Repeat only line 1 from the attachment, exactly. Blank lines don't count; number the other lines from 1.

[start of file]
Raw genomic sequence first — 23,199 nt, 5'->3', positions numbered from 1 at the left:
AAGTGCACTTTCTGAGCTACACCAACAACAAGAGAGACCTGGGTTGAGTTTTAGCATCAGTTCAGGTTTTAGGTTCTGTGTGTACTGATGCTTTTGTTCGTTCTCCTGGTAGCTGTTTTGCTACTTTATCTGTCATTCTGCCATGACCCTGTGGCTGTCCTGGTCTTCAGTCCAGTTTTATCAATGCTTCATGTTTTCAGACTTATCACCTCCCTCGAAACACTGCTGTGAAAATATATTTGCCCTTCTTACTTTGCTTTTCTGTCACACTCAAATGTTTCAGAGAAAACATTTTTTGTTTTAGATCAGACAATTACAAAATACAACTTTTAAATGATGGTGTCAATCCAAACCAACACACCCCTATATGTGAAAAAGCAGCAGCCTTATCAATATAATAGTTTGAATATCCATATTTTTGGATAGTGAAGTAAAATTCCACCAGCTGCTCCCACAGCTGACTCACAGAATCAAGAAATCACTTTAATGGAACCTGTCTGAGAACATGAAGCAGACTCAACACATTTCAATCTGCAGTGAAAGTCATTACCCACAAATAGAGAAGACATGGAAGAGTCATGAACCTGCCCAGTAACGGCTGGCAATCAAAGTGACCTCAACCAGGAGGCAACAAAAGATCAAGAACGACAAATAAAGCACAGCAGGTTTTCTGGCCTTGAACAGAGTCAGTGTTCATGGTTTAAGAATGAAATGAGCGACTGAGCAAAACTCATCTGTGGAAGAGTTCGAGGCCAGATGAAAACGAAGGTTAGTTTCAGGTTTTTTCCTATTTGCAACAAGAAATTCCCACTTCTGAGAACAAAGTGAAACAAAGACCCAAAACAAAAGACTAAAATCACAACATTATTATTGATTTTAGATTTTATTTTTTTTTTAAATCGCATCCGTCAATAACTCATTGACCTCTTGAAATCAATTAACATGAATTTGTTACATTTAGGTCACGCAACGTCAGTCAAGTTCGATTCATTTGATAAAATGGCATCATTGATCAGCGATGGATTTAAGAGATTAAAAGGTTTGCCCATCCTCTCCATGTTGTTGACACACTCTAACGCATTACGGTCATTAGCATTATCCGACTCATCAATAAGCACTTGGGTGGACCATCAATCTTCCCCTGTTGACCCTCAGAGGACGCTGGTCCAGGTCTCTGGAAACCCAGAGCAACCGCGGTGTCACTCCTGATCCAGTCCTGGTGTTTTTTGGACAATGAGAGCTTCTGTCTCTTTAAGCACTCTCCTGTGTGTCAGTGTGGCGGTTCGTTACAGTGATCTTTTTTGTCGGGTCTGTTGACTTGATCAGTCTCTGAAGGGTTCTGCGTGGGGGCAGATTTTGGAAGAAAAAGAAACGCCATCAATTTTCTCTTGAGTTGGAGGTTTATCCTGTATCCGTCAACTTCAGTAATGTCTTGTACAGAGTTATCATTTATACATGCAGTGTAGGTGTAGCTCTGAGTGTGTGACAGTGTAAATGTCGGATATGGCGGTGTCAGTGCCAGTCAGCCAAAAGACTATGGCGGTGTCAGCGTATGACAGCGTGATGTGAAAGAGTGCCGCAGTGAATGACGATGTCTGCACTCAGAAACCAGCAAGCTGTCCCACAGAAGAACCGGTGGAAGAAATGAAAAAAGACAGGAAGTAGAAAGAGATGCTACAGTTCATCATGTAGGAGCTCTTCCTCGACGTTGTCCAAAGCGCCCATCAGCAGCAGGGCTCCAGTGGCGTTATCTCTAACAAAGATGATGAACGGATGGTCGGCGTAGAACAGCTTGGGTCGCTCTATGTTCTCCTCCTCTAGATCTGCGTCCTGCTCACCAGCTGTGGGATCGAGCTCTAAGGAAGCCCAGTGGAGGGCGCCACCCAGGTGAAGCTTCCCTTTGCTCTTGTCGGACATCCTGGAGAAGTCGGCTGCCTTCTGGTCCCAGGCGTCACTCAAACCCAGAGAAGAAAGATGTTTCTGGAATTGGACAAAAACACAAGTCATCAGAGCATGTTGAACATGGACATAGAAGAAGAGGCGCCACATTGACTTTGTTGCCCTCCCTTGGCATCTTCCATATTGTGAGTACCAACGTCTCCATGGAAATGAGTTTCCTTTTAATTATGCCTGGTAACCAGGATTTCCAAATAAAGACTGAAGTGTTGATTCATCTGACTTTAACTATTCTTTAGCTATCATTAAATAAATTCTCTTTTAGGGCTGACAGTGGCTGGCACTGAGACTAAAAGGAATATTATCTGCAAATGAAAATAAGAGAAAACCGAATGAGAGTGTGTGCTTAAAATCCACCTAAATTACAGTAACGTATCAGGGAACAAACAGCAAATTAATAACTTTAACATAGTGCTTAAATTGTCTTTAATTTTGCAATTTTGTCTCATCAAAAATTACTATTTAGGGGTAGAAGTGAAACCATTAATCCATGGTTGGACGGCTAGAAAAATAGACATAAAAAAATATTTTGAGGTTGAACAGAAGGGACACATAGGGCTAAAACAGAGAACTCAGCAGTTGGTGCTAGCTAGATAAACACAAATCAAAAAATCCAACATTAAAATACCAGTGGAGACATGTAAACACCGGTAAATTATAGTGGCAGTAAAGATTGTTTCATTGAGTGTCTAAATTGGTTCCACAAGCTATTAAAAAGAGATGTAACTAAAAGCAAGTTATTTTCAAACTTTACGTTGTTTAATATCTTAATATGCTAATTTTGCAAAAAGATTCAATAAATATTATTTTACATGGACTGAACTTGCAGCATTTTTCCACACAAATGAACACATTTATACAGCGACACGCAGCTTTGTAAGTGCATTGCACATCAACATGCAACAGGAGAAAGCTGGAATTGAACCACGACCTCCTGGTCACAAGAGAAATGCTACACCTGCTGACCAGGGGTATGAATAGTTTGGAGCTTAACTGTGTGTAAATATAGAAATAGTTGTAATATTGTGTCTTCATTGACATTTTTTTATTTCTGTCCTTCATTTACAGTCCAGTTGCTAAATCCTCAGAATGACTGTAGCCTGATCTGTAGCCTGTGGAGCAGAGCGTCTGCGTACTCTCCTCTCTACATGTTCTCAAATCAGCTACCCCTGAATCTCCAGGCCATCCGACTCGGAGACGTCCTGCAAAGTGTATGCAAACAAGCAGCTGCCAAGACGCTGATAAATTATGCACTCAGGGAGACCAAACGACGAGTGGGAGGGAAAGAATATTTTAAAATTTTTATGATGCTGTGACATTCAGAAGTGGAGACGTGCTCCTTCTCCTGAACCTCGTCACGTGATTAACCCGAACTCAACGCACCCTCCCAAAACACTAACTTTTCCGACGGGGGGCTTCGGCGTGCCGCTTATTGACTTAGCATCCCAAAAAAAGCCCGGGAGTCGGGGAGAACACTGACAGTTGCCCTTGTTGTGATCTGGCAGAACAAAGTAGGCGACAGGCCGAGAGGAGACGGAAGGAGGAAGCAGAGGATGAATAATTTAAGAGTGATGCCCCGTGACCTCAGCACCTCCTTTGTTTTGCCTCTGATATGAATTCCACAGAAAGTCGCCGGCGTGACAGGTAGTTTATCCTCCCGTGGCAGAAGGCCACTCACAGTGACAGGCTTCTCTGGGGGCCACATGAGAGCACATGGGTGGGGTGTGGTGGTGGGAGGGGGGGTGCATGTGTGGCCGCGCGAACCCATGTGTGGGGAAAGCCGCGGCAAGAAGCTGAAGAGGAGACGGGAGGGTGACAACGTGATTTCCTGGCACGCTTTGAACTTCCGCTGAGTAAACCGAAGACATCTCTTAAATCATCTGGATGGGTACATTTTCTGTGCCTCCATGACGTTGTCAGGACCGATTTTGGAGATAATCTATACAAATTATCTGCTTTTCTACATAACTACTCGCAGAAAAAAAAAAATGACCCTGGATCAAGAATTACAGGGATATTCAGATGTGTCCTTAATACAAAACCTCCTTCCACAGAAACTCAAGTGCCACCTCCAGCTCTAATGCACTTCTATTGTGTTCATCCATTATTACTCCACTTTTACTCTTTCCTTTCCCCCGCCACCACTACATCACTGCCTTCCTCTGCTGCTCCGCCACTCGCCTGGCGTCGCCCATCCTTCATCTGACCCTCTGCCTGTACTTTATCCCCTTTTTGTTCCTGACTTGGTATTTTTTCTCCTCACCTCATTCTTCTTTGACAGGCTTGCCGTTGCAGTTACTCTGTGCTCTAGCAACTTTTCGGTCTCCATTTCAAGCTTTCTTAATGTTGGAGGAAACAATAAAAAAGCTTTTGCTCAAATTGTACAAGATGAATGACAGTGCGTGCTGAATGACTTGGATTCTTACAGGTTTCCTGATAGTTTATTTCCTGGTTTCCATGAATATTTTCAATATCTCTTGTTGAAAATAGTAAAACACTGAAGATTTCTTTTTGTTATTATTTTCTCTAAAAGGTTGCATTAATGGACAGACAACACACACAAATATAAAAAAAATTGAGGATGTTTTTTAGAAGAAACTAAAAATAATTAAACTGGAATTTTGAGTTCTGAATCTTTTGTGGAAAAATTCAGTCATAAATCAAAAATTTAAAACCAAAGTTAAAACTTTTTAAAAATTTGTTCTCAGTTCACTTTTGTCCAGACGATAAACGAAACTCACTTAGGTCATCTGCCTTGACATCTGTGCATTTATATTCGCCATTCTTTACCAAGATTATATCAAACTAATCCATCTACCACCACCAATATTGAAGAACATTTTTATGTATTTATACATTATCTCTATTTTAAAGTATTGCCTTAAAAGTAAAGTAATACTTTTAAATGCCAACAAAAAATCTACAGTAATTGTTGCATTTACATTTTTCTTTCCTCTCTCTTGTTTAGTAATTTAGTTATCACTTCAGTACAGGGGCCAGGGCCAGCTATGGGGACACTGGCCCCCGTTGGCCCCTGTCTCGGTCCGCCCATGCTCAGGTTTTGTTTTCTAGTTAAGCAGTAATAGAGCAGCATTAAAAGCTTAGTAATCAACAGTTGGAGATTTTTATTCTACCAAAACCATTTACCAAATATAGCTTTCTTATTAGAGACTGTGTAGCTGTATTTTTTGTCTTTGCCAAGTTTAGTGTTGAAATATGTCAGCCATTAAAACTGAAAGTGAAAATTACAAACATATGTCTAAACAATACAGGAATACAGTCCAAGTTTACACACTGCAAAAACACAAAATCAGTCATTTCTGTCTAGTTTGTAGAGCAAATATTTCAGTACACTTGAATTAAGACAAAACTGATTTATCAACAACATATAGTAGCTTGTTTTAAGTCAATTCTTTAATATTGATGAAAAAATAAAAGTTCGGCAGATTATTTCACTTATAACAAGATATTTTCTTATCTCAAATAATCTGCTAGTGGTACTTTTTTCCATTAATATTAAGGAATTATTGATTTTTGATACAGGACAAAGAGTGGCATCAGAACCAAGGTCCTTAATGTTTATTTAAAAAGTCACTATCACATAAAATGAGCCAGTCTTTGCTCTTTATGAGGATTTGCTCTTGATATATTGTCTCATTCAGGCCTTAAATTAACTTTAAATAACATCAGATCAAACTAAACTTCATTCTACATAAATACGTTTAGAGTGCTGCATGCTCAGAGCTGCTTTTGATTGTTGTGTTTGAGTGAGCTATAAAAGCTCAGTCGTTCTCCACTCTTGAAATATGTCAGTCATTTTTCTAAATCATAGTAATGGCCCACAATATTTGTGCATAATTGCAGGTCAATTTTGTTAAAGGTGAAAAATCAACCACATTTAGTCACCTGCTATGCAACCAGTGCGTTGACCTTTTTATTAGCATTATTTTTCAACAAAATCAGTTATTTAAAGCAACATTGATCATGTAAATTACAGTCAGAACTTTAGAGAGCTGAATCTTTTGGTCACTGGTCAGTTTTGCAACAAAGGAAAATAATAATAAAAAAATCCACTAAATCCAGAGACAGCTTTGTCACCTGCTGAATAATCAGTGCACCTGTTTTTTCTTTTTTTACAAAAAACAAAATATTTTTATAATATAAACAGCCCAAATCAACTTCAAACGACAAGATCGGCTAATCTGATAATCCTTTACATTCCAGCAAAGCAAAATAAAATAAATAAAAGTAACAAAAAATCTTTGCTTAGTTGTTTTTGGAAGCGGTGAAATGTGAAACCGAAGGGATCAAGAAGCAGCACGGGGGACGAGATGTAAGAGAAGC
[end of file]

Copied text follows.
Raw genomic sequence first — 23,199 nt, 5'->3', positions numbered from 1 at the left: